Duvelisib (Copiktra, Verastem Oncology), a novel oral PI3K inhibitor, received FDA approval in September for relapsed or refractory CLL and SLL.

The approval was based in part on the results of the global, multicenter DUO trial, in which Ian Flinn, MD, PhD, director of the lymphoma research program at Sarah Cannon Research Institute, and colleagues assessed the efficacy of twice-daily oral duvelisib compared with IV ofatumumab (Arzerra, Novartis) among 319 patients (median age, 69 years; 60% men).

Results showed longer median PFS in the duvelisib group than the ofatumumab group by both blinded independent review committee (13.3 months vs. 9.9 months; HR = 0.52; P < .0001) and investigator assessment (17.6 months vs. 9.7 months; HR = 0.4; P < .0001).

The researchers estimated a higher probability of PFS with duvelisib at 6 months (78% vs. 72%) and 1 year (60% vs. 39%).

“Paradigms for CLL are changing. We are moving away from cytotoxic chemotherapy toward novel combination regimens and targeted therapies,” Flinn told HemOnc Today. “We now need agents to fill the gap after progression, and duvelisib is an important agent that will fill the gap for those who relapse after one or two prior therapies.”


Another promising treatment combination for relapsed/refractory disease is venetoclax (Venclexta; AbbVie, Genentech), a BCL2 inhibitor, plus rituximab.

The MURANO trial — additional data from which were presented at ASH by John F. Seymour, MD, director of Peter MacCallum Cancer Centre in Melbourne, Australia, and colleagues — showed that combination was superior to bendamustine-rituximab for patients with relapsed or refractory CLL. The primary analysis of this trial, presented at ASH in 2017, supported the combination’s approval for CLL last June.

Venetoclax-rituximab conferred a higher rate of PFS at 2 years (84.9% vs. 36.3%; HR = 0.17; 95% CI, 0.11-0.25) and 3 years (71.4% vs. 15.2%). This benefit persisted across patient subgroups, including for those with 17p deletion (2-year PFS, 81.5% vs. 27.8%; HR = 0.13; 95% CI, 0.05-0.29).

The 3-year OS rate was 88% with venetoclax-rituximab vs. 80% with bendamustine-rituximab.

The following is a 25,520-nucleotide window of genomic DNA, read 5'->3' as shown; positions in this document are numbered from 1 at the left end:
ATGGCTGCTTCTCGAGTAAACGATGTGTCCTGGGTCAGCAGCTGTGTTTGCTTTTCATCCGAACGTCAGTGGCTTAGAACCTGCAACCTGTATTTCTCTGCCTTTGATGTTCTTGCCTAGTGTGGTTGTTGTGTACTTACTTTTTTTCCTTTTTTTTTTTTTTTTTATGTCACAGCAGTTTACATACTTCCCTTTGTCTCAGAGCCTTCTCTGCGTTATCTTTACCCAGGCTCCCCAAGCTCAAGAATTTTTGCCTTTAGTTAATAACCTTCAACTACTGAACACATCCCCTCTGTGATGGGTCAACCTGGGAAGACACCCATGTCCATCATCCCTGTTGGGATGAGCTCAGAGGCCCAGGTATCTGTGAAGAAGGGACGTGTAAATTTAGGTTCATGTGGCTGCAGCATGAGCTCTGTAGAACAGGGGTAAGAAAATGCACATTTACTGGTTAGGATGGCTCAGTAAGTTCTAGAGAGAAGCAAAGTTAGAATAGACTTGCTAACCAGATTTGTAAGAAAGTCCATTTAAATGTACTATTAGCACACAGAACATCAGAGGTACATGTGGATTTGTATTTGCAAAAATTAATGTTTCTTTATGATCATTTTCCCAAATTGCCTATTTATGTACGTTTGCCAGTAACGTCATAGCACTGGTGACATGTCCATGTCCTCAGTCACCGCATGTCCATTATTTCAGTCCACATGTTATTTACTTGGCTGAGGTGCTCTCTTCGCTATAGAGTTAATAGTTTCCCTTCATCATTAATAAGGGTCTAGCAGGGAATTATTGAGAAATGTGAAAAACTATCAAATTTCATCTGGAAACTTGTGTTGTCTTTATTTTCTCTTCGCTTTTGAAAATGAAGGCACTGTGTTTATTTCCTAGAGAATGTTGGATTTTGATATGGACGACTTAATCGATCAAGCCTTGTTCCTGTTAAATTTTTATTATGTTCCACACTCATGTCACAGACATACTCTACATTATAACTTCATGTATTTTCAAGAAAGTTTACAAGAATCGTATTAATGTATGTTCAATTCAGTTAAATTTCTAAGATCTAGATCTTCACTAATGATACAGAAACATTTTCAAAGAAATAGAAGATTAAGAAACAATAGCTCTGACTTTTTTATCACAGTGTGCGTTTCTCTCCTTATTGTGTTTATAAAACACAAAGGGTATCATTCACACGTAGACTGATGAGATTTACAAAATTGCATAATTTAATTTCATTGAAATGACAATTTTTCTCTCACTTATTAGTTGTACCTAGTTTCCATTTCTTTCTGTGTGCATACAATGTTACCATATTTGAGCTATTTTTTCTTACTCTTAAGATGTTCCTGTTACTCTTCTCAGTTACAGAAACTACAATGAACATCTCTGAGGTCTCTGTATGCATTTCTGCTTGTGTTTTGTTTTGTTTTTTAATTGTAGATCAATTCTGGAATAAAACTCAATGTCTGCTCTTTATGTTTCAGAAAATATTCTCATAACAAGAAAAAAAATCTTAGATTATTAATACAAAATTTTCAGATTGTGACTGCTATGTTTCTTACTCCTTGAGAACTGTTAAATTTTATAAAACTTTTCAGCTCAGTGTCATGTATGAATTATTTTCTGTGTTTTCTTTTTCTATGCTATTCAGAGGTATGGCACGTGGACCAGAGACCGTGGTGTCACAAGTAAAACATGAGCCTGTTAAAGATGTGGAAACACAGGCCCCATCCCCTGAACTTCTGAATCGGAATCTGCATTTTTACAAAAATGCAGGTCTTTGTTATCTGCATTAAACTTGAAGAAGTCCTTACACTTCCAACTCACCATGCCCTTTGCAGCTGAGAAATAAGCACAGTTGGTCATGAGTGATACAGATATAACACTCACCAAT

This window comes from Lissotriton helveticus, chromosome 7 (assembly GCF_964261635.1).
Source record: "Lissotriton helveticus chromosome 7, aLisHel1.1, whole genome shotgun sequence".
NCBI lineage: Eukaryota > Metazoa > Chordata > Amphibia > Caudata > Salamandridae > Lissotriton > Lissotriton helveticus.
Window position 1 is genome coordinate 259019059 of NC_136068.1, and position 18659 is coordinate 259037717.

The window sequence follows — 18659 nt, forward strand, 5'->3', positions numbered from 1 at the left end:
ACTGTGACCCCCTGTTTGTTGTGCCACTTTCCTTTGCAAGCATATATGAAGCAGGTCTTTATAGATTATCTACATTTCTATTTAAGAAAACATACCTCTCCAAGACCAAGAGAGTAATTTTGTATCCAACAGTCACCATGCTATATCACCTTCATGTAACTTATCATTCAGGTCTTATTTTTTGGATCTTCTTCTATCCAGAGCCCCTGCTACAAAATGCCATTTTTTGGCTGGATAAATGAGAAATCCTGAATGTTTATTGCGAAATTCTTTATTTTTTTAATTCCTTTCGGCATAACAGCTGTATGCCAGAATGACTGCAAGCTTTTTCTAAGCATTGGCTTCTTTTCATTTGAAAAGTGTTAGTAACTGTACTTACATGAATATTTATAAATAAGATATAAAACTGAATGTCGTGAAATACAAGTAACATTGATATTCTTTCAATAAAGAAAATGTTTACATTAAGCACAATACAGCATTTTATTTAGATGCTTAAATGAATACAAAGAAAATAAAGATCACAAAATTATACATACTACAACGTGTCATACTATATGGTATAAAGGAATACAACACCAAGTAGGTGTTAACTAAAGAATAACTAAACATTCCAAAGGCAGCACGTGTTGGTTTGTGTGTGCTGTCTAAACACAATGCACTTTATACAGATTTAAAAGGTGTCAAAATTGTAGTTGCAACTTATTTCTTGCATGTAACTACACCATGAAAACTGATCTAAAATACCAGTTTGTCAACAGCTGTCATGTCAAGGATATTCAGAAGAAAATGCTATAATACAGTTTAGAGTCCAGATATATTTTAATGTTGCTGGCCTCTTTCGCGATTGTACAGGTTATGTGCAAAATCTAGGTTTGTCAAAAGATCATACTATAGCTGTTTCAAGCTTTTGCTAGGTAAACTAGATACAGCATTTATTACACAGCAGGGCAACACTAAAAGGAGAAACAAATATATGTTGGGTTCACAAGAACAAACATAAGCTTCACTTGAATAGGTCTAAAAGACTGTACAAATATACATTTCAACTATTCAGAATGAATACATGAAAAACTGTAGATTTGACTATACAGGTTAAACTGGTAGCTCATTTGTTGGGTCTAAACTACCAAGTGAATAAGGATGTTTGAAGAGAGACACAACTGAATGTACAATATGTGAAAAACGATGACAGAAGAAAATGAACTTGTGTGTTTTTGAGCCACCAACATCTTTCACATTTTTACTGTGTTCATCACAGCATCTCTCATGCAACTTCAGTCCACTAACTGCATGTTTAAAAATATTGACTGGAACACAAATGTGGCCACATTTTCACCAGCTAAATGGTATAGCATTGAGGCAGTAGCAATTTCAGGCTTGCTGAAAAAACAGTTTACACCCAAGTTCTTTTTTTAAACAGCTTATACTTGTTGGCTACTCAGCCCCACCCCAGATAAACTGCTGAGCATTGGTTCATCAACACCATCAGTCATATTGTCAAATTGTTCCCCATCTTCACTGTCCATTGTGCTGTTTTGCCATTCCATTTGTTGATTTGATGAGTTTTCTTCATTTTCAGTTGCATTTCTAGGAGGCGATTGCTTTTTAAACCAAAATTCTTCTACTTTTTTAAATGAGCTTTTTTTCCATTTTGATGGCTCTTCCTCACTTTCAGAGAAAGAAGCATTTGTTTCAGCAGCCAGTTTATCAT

“Overall, these data establish the feasibility and support the clinical utilization of fixed-duration venetoclax-rituximab for the majority of patients with relapsed or refractory CLL,” Seymour said during his presentation.

In addition to developing new treatments for resistant disease, researchers aim to determine why disease becomes resistant in the first place.

“CLL can sometimes break through treatment after around 6 months, and so trying to understand the mechanisms of resistance will be very important to design better versions of these compounds or develop better treatment strategies to overcome this,” Brad S. Kahl, MD, professor in the department of medicine oncology in the division of medical oncology at Siteman Cancer Center at Washington University School of Medicine in St. Louis and a HemOnc Today Editorial Board Member, said during an interview.

Experts were given a first glimpse of mechanisms of venetoclax resistance in CLL at ASH. Characterization of a recurrent mutation in the BCL2 protein offered new insights into the pathobiology of venetoclax resistance among patients with progressive CLL.

Blombery and colleagues found cells with the mutation Gly101Val expressed in two B-lineage cell lines — RS4;11 and KMS-12-PE — were 30-fold less sensitive to venetoclax than cells expressing wild-type BCL2. Moreover, the mutation conferred a selective advantage when continuously exposed to sublethal concentrations of venetoclax in 3-week cultures, and in primary patient mutant cells in both short-term survival assays and when cultured.